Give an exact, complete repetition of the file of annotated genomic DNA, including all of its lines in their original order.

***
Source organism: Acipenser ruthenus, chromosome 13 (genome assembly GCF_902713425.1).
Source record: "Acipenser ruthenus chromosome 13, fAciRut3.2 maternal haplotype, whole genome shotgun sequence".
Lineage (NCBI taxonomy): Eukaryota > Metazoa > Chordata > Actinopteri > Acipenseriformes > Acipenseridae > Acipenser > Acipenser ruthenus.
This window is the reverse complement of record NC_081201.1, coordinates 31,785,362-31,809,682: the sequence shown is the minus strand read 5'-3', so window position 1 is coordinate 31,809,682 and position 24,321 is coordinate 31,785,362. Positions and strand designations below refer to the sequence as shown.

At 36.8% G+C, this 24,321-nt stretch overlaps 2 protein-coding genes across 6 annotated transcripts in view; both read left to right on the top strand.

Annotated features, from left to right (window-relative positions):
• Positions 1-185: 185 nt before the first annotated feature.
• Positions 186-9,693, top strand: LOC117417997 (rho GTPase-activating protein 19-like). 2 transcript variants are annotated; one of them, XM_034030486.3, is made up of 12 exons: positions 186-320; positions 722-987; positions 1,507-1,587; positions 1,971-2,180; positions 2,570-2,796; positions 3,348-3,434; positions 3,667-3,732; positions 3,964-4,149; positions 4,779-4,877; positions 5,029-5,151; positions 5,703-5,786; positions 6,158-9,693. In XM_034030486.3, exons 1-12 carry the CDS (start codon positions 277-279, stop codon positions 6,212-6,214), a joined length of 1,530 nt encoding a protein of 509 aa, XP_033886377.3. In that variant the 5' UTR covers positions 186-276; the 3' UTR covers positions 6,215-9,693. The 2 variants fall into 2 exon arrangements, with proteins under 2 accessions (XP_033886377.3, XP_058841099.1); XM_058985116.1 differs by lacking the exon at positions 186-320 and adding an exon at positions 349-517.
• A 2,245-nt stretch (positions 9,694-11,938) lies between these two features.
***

Source organism: Acipenser ruthenus, chromosome 13 (genome assembly GCF_902713425.1).
Source record: "Acipenser ruthenus chromosome 13, fAciRut3.2 maternal haplotype, whole genome shotgun sequence".
Lineage (NCBI taxonomy): Eukaryota > Metazoa > Chordata > Actinopteri > Acipenseriformes > Acipenseridae > Acipenser > Acipenser ruthenus.
This window is the reverse complement of record NC_081201.1, coordinates 31,785,362-31,809,682: the sequence shown is the minus strand read 5'-3', so window position 1 is coordinate 31,809,682 and position 24,321 is coordinate 31,785,362. Positions and strand designations below refer to the sequence as shown.

At 36.8% G+C, this 24,321-nt stretch overlaps 2 protein-coding genes across 6 annotated transcripts in view; both read left to right on the top strand.

Annotated features, from left to right (window-relative positions):
• Positions 1-185: 185 nt before the first annotated feature.
• Positions 186-9,693, top strand: LOC117417997 (rho GTPase-activating protein 19-like). 2 transcript variants are annotated; one of them, XM_034030486.3, is made up of 12 exons: positions 186-320; positions 722-987; positions 1,507-1,587; positions 1,971-2,180; positions 2,570-2,796; positions 3,348-3,434; positions 3,667-3,732; positions 3,964-4,149; positions 4,779-4,877; positions 5,029-5,151; positions 5,703-5,786; positions 6,158-9,693. In XM_034030486.3, exons 1-12 carry the CDS (start codon positions 277-279, stop codon positions 6,212-6,214), a joined length of 1,530 nt encoding a protein of 509 aa, XP_033886377.3. In that variant the 5' UTR covers positions 186-276; the 3' UTR covers positions 6,215-9,693. The 2 variants fall into 2 exon arrangements, with proteins under 2 accessions (XP_033886377.3, XP_058841099.1); XM_058985116.1 differs by lacking the exon at positions 186-320 and adding an exon at positions 349-517.
• A 2,245-nt stretch (positions 9,694-11,938) lies between these two features.